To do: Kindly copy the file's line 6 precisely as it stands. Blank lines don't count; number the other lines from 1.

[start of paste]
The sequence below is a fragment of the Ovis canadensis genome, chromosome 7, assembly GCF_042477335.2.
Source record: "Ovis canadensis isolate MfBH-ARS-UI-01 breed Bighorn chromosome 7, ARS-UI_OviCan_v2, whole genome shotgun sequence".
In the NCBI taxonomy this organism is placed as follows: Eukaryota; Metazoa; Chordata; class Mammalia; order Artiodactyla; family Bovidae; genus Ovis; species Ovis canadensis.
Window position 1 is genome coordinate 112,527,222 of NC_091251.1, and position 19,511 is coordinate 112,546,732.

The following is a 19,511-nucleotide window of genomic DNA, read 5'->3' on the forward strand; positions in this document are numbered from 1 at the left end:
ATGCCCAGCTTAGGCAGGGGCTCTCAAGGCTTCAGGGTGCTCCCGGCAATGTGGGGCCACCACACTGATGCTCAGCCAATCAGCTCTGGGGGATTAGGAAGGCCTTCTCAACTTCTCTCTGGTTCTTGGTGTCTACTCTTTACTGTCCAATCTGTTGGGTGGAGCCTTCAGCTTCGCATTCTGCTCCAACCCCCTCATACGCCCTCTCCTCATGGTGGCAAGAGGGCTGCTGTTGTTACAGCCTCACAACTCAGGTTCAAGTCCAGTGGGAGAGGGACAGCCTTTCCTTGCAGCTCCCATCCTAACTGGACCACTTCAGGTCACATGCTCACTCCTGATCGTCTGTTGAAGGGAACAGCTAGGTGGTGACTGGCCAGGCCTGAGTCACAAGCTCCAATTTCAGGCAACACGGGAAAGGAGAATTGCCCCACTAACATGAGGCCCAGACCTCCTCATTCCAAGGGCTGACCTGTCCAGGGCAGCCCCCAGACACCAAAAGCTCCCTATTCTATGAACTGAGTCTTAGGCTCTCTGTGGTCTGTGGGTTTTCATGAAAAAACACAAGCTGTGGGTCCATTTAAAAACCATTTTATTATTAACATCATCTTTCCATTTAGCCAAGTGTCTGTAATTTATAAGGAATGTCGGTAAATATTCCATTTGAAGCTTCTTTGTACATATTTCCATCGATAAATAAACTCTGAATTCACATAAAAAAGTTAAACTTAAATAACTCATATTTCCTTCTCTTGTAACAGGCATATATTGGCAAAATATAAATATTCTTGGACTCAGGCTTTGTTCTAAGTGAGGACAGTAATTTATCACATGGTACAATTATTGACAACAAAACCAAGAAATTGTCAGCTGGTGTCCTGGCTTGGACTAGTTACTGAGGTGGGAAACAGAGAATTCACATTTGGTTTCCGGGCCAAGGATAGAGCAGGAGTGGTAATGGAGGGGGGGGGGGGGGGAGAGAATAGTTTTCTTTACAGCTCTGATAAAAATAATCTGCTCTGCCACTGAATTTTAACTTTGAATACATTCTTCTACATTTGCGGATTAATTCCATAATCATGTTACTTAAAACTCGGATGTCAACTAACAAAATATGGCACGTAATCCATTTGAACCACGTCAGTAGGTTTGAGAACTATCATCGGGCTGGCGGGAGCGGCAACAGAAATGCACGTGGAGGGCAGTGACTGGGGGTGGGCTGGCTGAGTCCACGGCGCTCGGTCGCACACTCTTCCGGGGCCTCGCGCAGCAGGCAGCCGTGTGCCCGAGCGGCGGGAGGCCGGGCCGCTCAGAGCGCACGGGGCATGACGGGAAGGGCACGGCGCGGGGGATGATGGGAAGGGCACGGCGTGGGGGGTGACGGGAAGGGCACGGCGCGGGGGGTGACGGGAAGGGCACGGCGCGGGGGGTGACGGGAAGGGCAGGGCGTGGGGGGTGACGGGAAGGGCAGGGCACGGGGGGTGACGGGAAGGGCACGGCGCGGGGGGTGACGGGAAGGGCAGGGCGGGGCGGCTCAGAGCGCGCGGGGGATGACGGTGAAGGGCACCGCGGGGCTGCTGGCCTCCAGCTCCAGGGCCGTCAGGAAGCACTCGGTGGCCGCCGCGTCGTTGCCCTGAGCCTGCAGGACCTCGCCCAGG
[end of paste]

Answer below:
ATGCCCAGCTTAGGCAGGGGCTCTCAAGGCTTCAGGGTGCTCCCGGCAATGTGGGGCCACCACACTGATGCTCAGCCAATCAGCTCTGGGGGATTAGGAAGGCCTTCTCAACTTCTCTCTGGTTCTTGGTGTCTACTCTTTACTGTCCAATCTGTTGGGTGGAGCCTTCAGCTTCGCATTCTGCTCCAACCCCCTCATACGCCCTCTCCTCATGGTGGCAAGAGGGCTGCTGTTGTTACAGCCTCACAACTCAGGTTCAAGTCCAGTGGGAGAGGGACAGCCTTTCCTTGCAGCTCCCATCCTAACTGGACCACTTCAGGTCACATGCTCACTCCTGATCGTCTGTTGAAGGGAACAGCTAGGTGGTGACTGGCCAGGCCTGAGTCACAAGCTCCAATTTCAGGCAACACGGGAAAGGAGAATTGCCCCACTAACATGAGGCCCAGACCTCCTCATTCCAAGGGCTGACCTGTCCAGGGCAGCCCCCAGACACCAAAAGCTCCCTATTCTATGAACTGAGTCTTAGGCTCTCTGTGGTCTGTGGGTTTTCATGAAAAAACACAAGCTGTGGGTCCATTTAAAAACCATTTTATTATTAACATCATCTTTCCATTTAGCCAAGTGTCTGTAATTTATAAGGAATGTCGGTAAATATTCCATTTGAAGCTTCTTTGTACATATTTCCATCGATAAATAAACTCTGAATTCACATAAAAAAGTTAAACTTAAATAACTCATATTTCCTTCTCTTGTAACAGGCATATATTGGCAAAATATAAATATTCTTGGACTCAGGCTTTGTTCTAAGTGAGGACAGTAATTTATCACATGGTACAATTATTGACAACAAAACCAAGAAATTGTCAGCTGGTGTCCTGGCTTGGACTAGTTACTGAGGTGGGAAACAGAGAATTCACATTTGGTTTCCGGGCCAAGGATAGAGCAGGAGTGGTAATGGAGGGGGGGGGGGGGGGAGAGAATAGTTTTCTTTACAGCTCTGATAAAAATAATCTGCTCTGCCACTGAATTTTAACTTTGAATACATTCTTCTACATTTGCGGATTAATTCCATAATCATGTTACTTAAAACTCGGATGTCAACTAACAAAATATGGCACGTAATCCATTTGAACCACGTCAGTAGGTTTGAGAACTATCATCGGGCTGGCGGGAGCGGCAACAGAAATGCACGTGGAGGGCAGTGACTGGGGGTGGGCTGGCTGAGTCCACGGCGCTCGGTCGCACACTCTTCCGGGGCCTCGCGCAGCAGGCAGCCGTGTGCCCGAGCGGCGGGAGGCCGGGCCGCTCAGAGCGCACGGGGCATGACGGGAAGGGCACGGCGCGGGGGATGATGGGAAGGGCACGGCGTGGGGGGTGACGGGAAGGGCACGGCGCGGGGGGTGACGGGAAGGGCACGGCGCGGGGGGTGACGGGAAGGGCAGGGCGTGGGGGGTGACGGGAAGGGCAGGGCACGGGGGGTGACGGGAAGGGCACGGCGCGGGGGGTGACGGGAAGGGCAGGGCGGGGCGGCTCAGAGCGCGCGGGGGATGACGGTGAAGGGCACCGCGGGGCTGCTGGCCTCCAGCTCCAGGGCCGTCAGGAAGCACTCGGTGGCCGCCGCGTCGTTGCCCTGAGCCTGCAGGACCTCGCCCAGG